In 10 years from now I really and truly hope to be in the right side of the “river,” together with my family, loved ones, and of course, every single person that is looking for a better and closer relationship with our Lord and Saviour.

Dr. David Siguelnitzky, President of Herbert Fletcher University, was previously Director of Instructional Operations at the same institution.

He has experience in varied fields of study beginning as a Systems Analyst from the Instituto Superior Mariano Moreno (1987 - Argentina), Engineer in Biotechnology from the International College for Technology (1991 - Israel), Master in Information Systems from Technion University (1994 - Israel), Master in Educational Technology from the Pontificia Universidad Madre y Maestra (2004 - Dominican Republic) and a PhD in Leadership with emphasis in Educational Technology from Andrews University (2009 - USA). He was born in Argentina, and has worked in Argentina, Israel, Venezuela, Dominican Republic, Trinidad & Tobago and Puerto Rico.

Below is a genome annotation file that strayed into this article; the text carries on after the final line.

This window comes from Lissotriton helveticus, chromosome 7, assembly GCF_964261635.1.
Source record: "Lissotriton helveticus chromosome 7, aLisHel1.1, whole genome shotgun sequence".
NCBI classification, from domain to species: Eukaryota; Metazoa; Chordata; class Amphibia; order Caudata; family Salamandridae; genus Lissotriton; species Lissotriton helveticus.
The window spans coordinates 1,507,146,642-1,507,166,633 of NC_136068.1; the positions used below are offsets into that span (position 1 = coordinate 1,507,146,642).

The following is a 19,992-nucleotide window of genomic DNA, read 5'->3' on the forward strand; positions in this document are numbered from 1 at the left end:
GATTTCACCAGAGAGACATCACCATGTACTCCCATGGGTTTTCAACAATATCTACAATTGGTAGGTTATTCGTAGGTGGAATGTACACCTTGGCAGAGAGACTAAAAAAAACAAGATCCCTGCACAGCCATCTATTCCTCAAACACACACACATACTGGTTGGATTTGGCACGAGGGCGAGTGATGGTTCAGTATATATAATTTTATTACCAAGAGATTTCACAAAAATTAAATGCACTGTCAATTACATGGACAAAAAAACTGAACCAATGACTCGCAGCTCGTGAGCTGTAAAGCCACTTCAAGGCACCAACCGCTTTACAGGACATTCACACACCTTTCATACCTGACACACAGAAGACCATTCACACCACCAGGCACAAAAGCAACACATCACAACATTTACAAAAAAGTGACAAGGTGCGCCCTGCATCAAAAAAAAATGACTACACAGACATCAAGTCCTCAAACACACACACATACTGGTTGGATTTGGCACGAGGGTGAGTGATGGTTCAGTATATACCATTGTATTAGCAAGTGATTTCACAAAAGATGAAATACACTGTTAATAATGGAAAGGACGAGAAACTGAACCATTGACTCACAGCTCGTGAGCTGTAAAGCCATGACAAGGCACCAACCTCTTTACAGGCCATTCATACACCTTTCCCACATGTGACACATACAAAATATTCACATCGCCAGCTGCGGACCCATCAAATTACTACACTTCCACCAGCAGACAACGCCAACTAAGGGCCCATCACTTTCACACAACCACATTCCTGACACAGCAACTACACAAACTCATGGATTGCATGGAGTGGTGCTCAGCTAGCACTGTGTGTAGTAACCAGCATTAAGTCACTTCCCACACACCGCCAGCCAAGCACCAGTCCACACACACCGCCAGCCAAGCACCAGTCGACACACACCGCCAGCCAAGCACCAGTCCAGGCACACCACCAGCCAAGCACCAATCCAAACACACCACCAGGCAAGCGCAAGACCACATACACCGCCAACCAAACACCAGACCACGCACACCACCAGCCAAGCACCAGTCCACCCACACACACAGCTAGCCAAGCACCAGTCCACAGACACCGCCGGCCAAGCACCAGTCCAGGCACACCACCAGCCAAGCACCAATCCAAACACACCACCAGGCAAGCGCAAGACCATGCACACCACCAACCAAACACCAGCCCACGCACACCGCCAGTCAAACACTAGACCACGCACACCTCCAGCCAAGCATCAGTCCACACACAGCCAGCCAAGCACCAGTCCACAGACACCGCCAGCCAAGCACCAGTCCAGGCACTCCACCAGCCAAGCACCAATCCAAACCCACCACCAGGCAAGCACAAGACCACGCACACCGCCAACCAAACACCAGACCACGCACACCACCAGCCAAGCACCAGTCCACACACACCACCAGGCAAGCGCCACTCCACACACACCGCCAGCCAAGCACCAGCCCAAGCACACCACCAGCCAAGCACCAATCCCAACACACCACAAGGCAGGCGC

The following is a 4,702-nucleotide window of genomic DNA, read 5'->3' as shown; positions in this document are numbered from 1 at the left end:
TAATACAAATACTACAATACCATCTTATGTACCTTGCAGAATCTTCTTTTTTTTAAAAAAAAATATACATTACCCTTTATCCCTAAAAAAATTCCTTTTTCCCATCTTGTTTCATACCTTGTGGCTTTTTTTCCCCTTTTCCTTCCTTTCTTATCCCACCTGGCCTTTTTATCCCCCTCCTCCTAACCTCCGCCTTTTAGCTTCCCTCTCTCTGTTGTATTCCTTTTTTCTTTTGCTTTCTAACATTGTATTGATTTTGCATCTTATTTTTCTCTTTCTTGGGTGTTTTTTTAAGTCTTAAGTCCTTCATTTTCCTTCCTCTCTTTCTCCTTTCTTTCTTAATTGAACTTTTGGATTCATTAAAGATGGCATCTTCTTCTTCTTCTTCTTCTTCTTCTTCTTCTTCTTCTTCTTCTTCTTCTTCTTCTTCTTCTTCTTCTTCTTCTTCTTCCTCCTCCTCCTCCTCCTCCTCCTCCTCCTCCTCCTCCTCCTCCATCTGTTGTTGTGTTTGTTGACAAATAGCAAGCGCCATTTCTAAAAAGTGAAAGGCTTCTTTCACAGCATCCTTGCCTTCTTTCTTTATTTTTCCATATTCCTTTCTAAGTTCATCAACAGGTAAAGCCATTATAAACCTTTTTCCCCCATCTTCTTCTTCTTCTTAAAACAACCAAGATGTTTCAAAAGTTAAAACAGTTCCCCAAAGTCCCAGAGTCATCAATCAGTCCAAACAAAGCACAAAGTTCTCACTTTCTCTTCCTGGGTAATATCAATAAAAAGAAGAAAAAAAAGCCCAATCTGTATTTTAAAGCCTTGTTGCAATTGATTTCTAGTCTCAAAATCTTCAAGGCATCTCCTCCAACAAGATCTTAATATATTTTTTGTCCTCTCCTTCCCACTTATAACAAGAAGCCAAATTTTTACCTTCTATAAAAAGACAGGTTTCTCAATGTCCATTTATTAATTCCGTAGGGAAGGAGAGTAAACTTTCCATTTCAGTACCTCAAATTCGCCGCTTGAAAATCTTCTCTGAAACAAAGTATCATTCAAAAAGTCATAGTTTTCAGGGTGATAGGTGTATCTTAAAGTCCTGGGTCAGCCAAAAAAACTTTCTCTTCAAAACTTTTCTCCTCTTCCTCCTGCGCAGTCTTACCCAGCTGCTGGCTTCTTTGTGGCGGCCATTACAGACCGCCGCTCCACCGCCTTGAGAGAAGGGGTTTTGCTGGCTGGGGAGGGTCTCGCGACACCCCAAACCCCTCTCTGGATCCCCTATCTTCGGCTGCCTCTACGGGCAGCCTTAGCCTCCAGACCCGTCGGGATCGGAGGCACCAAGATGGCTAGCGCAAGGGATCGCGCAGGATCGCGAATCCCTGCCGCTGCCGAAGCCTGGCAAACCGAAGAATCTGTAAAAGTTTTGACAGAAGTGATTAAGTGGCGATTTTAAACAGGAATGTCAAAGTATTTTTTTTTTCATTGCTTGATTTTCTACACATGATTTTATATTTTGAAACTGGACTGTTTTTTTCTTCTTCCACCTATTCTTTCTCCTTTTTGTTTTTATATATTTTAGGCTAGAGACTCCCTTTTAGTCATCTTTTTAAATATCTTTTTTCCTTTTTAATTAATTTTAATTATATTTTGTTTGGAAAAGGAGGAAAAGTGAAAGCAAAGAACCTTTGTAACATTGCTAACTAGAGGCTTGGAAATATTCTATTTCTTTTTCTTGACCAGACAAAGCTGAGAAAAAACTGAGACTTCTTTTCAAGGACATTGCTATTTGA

Photo courtesy of David Siguelnitzky

Alita Byrd is interviews editor for Spectrum.

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This is a companion discussion topic for the original entry at http://spectrummagazine.org/node/9135

#2

First, I applaud David for setting sail on this uncharted territory. I worked in SDA educational institutions for 25+ years and now work for the 2nd largest private not-for-profit university in California. We are 65% online and growing in that space. HFU is off to some crucial missteps: 1) irrelevant programs, 2) wrong audience, and 3) relying on church funding. I have learned that online programs are most suited to the working adult learner who are interested in market-ready programs. I have also learned that you should not artificially deflate the cost of acquisition by relying on subsidies. I wish HFU luck but the few missteps I mentioned and many more implied here might not get it beyond the reefs.